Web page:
What 'Medicare for All' Isn't

"Medicare for All" is not "socialized medicine" like the United Kingdom's National Health Service. Under that system, the government is not only the sole insurer, but it also runs most of the medical clinics and hospitals. That's not the case under any of the proposed "Medicare for All" plans, which more closely resemble Canada's health care system (also called Medicare). Doctors and hospitals would remain private businesses, but all insurance coverage — and therefore all reimbursements paid to doctors and hospitals — would be provided through Medicare.

Canada's health care system, by the way, doesn't cover vision, dental, prescription drugs or long-term care. Those are covered by private insurance.

And Who's Paying for This?

"Medicare for All" is what's also known as a "single-payer" health care system. Technically, the "single payer" will be the federal government, but where will the government get its money? New taxes, of course. Not only income taxes, but also payroll taxes, corporate taxes, excise taxes, etc.

In 2017, Medicare alone cost American taxpayers $597 billion, or nearly 15 percent of the entire $4 trillion federal budget. The projected cost of Sanders' 2017 "Medicare for All" bill, which didn't include expensive add-ons like long-term care, is $32 trillion over 10 years.

"That's a lot of money," says Pollitz. "Right now, the federal government and states together are paying almost half of the nation's health care bill. But if we all stop paying premiums and deductibles and co-pays, there would have to be a new way to raise revenue."

When Americans learn that the switch to "Medicare for All" would almost certainly mean higher income taxes, support for the national health care scheme drops by 23 percent. But while the exorbitant cost of "Medicare for All" is a favorite talking point of its critics, the numbers are deceiving. Americans will certainly pay more in taxes under such a plan, but they will pay absolutely nothing in premiums and other out-of-pocket health care costs.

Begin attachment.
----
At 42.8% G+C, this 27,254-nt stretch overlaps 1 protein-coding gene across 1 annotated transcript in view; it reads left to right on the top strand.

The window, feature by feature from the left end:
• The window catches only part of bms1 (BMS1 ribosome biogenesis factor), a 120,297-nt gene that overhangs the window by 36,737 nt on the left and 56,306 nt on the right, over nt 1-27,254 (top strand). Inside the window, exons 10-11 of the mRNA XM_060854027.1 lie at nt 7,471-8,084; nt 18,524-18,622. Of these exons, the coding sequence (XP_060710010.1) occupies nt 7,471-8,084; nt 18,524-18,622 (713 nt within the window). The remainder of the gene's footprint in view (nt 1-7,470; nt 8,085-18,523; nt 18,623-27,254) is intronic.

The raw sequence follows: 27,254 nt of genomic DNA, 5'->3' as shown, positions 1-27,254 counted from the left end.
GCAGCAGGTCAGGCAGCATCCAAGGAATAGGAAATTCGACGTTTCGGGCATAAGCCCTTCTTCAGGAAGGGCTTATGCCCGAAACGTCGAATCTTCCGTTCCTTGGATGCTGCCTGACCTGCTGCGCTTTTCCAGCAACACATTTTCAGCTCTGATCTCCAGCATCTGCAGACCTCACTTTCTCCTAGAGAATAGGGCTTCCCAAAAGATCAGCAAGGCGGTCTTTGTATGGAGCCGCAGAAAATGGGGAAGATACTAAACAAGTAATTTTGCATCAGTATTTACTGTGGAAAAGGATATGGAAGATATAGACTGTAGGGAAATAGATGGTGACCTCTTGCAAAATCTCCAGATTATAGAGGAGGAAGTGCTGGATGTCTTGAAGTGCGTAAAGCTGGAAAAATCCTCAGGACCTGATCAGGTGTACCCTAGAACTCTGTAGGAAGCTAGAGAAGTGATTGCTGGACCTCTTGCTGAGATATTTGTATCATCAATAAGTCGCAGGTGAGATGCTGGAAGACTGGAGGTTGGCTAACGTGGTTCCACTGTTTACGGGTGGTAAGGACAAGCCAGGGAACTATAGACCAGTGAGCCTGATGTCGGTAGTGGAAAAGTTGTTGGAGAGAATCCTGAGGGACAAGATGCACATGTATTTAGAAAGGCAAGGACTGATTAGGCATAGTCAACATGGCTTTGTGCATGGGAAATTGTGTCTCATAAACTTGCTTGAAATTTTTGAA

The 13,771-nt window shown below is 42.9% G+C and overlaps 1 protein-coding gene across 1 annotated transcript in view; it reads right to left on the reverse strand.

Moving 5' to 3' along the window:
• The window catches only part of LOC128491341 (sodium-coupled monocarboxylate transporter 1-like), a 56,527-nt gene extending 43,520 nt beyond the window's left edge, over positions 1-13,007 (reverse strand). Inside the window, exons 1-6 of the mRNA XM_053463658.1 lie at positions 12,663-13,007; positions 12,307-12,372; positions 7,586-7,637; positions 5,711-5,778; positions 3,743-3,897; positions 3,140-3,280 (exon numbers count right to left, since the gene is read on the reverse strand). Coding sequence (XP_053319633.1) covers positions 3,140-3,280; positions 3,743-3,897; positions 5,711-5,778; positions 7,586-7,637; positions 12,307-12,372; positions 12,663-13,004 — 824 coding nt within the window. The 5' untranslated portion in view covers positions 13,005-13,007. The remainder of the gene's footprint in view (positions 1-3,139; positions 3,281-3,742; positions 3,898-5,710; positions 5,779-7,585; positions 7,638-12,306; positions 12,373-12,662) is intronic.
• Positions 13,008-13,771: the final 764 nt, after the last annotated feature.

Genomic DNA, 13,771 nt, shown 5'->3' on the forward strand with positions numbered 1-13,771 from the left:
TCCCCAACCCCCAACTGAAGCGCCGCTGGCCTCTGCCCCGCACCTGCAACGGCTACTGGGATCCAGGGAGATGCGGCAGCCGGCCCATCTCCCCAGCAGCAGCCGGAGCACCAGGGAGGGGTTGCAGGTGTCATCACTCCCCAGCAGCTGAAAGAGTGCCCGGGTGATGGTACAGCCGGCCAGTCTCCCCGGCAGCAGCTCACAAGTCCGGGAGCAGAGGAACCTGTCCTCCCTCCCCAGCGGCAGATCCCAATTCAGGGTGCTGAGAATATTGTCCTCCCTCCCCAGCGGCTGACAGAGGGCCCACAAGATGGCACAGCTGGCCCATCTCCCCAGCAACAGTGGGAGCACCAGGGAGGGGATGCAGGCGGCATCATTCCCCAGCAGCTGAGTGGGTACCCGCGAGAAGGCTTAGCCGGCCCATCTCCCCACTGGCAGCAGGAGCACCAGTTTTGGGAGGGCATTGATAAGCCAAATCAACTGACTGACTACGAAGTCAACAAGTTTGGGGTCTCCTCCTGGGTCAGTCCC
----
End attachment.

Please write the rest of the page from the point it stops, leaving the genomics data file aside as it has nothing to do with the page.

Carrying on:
"[American households and the government combined] are currently spending $3.5 trillion a year on health care, more than any country on the planet," says Pollitz. If you multiply that out by 10 years, it's $35 trillion, even greater than the cost of Sanders' "Medicare for All" proposal. So a switch to a single-payer system could actually save money overall.

Will 'Medicare for All' Mean Worse Health Care?

There's no doubt that a massive overhaul of the U.S. health care system like "Medicare for All" would be hugely disruptive. Most private insurers would go out of business. Pharmaceutical companies would lose profits as drug prices are capped. And since Medicare typically reimburses doctors and hospitals at lower rates than private insurers, there would be "winners and losers" in private medical practices, says Pollitz.

That said, there's no indication that switching to a "Medicare for All" system would result in fewer covered treatments — in fact, Jayapal's proposal promises the opposite — or that the new insurance scheme would result in long waits for life-saving procedures and medications.

"We don't currently have that in Medicare," says Pollitz. "You don't see senior citizens queuing up for doctor's appointments and prescriptions. It's all quick and easy. The key question is what will those payment rates be for doctors and hospitals. The Jayapal bill doesn't really say. That's still a key question to be addressed and debated."

Currently, a growing number of doctors don't accept Medicare patients because of the low reimbursement rates and large amount of paperwork required for reimbursement. The Medicare for All Act of 2019 does allow doctors and patients to "opt out" of the single-payer system and simply pay in cash for medical services.

Learn more about Medicare in "Medicare: The Clear, Concise, Self-Educating Guide" by Mario Robertson. HowStuffWorks picks related titles based on books we think you'll like. Should you choose to buy one, we'll receive a portion of the sale.